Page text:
Knowing what to bring on your Outback trip can be tough. Because an Australian camping checklist is highly customizable.
What you’ll need as a person going with just your partner, in a large group of friends, or even on a guided tour is all a bit different. However, these are some essentials that everyone should bring.
I spent ten weeks in the Australian outback overlanding from Darwin to Alice Springs via the Kimberley region, Broome, the entire west coast of Australia, Perth, the Nullarbor, Adelaide, Kangaroo Island, Coober Pedy, and Uluru.
I also lived in Australia for three years on a working holiday.
These are the things that you definitely need to have with you on your big Aussie camping trip.
This Australian camping checklist isn’t comprehensive in that I’m not going to tell you to bring underwear or toothpaste, but rather the things that will keep you safe and make your life just a bit easier.
Including the things I didn’t bring with me and caved and bought halfway through because I thought I was dying.
Australian Camping Checklist: What to Bring on Your Outback Trip
This post is a part of my Outback Road Trip series.
^^ read about the adventures (and horrors) of spending so much time in the middle of nowhere as a gal who doesn’t do well without a warm shower and fluffy bed.
Australian camping car necessities
Be sure to have these in your vehicle, whether you are renting or driving a car of your own.
Even on a guided tour, we had three flat tires while camping in the Australian outback. I can only imagine how frustrating it would have been (and expensive) to be towed hundreds of kilometers to the nearest mechanic for something as simple as a tire change.
As soon as you use a spare tire, make it a priority to pick up another one ASAP because it might happen again sooner than you think. If you are renting a car, speak to the rental company about the correct policy for reimbursement because it’s VERY likely this will happen to you.
We also got a flat battery.
I have to laugh when looking back at my travel journal from this day. Simply put, I labeled it as a “shit show.”
After breakfast at our camp in the Kimberley region, we were meant to get kind of an early start on our journey. Yet we soon discovered that the battery on our bus was completely dead. Had somebody left the lights on? Had we charged one too many iPhones? Who knows. But it’s likely that this will happen to you, too.
It’s unrealistic to carry around a whole extra car battery with you (dude those things are expensive!) but if you’re going to be alone in the outback in your car or a rented vehicle, you need a pair of jumper cables. Who knows, maybe you’ll also get to be a good Samaritan along the way and give someone else a jump.
Running out of gas in the most remote areas of the outback can literally be a death sentence. No Australian camping checklist is complete without gasoline jugs. Normally, these are strapped to the top of your car so you don’t have to breathe in the fumes all day. It also keeps them from somehow sloshing onto your personal items are ruining them. However, carrying extra gas is always a good idea when you are driving across long stretches of desert without anywhere to refuel.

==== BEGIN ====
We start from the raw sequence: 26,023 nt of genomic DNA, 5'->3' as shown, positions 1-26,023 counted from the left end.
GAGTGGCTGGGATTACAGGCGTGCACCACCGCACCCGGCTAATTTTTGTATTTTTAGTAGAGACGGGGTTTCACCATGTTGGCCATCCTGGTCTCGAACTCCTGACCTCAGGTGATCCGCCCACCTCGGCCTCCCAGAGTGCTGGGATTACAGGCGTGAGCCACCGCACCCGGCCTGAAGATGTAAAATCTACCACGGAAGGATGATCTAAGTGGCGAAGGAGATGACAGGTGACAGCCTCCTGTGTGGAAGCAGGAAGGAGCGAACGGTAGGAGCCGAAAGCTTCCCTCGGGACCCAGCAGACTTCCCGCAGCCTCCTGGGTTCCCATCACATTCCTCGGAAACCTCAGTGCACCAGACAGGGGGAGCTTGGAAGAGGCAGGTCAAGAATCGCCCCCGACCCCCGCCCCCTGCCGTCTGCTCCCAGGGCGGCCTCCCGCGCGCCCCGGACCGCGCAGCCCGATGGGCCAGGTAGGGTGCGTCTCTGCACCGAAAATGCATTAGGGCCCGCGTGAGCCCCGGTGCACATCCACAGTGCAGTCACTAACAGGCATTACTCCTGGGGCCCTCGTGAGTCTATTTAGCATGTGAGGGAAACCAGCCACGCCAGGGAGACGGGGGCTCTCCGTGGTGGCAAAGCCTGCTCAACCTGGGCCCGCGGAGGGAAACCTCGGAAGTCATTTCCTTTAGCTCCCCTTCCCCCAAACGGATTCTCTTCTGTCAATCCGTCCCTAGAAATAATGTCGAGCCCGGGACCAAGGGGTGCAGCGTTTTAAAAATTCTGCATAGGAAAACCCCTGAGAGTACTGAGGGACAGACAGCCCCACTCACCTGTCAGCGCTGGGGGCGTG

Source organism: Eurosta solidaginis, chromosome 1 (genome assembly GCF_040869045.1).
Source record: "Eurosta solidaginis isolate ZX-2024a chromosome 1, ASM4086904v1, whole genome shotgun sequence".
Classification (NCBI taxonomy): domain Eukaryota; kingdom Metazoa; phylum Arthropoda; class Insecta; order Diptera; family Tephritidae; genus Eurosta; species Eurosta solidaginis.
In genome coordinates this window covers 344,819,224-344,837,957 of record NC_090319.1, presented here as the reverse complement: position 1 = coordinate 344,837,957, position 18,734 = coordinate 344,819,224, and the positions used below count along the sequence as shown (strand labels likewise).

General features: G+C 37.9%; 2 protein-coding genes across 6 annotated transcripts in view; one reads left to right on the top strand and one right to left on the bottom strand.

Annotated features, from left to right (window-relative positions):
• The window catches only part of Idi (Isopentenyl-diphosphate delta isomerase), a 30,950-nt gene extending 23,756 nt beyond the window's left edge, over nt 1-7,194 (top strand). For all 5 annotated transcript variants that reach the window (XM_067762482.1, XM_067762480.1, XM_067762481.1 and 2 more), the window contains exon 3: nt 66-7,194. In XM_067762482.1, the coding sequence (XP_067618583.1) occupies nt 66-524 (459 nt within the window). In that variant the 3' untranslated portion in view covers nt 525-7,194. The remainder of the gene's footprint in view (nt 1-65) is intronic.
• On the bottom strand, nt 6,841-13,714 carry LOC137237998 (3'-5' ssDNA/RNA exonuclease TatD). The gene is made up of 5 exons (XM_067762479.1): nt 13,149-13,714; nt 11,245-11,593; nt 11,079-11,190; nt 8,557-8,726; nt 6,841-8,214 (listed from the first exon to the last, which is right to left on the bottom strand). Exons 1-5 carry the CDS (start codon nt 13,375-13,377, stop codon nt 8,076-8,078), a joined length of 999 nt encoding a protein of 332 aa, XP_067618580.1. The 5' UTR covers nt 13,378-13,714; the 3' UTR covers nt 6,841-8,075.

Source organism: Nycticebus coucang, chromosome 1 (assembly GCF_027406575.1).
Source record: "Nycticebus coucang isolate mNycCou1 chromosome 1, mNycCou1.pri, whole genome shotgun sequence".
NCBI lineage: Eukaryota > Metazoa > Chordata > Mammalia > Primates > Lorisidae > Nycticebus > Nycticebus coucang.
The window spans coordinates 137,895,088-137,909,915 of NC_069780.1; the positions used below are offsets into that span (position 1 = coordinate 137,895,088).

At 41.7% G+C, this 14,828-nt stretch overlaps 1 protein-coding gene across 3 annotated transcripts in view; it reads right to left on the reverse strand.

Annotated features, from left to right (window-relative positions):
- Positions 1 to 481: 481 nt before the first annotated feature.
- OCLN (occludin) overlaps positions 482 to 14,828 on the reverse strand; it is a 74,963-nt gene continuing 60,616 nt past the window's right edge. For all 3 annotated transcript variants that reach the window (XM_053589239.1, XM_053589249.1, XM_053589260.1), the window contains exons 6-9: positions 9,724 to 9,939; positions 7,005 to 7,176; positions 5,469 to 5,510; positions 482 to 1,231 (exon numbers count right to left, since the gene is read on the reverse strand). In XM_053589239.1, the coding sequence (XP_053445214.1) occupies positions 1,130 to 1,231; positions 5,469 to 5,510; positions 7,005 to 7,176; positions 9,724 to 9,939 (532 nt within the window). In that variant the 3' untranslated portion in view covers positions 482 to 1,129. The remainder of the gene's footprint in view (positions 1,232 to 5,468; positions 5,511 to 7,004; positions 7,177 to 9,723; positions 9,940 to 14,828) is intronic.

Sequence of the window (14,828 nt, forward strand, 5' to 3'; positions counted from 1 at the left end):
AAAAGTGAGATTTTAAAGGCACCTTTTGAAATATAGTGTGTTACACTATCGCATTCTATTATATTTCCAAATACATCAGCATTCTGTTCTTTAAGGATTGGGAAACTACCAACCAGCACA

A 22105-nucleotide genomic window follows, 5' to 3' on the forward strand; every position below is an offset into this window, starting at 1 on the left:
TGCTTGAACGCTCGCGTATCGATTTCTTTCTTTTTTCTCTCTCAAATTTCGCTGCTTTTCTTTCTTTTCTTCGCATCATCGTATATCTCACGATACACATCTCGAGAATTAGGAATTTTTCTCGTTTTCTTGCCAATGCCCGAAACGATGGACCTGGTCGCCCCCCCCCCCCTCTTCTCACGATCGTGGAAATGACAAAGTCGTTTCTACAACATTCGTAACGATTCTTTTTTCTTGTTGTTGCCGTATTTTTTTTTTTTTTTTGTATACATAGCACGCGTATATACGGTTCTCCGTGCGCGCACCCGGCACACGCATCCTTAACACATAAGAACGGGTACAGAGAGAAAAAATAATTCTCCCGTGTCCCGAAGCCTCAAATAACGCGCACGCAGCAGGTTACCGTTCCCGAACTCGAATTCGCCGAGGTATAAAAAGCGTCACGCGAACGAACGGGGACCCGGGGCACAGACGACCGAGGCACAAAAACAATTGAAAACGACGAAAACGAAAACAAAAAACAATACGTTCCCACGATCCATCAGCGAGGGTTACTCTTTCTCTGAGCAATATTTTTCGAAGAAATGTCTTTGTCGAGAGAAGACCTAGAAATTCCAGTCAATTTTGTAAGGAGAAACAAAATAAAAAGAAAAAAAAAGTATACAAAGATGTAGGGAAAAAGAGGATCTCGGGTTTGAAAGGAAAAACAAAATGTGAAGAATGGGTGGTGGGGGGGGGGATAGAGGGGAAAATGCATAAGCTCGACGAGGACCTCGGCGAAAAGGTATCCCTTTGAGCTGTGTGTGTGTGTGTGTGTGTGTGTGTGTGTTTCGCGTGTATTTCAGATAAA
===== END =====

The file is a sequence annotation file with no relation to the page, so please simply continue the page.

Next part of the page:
When you pass a gas station, keep your eyes open for any signage about when the next opportunity will be to refuel. Sometimes it’s more than a full tank of gas away.
Australian camping checklist: food and drink
Be sure to plan ahead before you do your pre-departure grocery shop.
A good rule of thumb for taking water on a hike is a liter per person, per hour of the hike. For a lot of the bigger hikes on my outback road trip, like King’s Canyon, the Uluru Basewalk, and every single gorge scramble in the Kimberleys, we took almost three liters of water with us. Our guide told us if our water reached its halfway point, no matter where we were, that was the 1/2 point of our hike.
The outback is serious and unforgiving. If you get heat stroke or exhaustion, you might get lucky. But if you are out there with just your boyfriend or a couple girlfriends, you might not be. Someone might not be along to help you in time.
Play it safe, and bring plenty of water. To ensure you always have enough water with you when you are camping remotely, have a few large water jugs in your car. If you are on a tour, it’s likely your leader will take care of this.
A little treat
I didn’t think much about bringing treats with me when going through my Australian camping checklist. Yet about three days out from Darwin on my west coast Australia road trip, I knew I had made a mistake. I’m not much of an outdoorsy girl, so camping so roughly was emotionally difficult for me. I needed some comfort.
Luckily, a couple from the UK on my bus thought to bring a bag of chewable mints. Each night after dinner, or when we climbed back on the bus after a particularly challenging hike, they would pass the bag around the bus and we would all silently take one.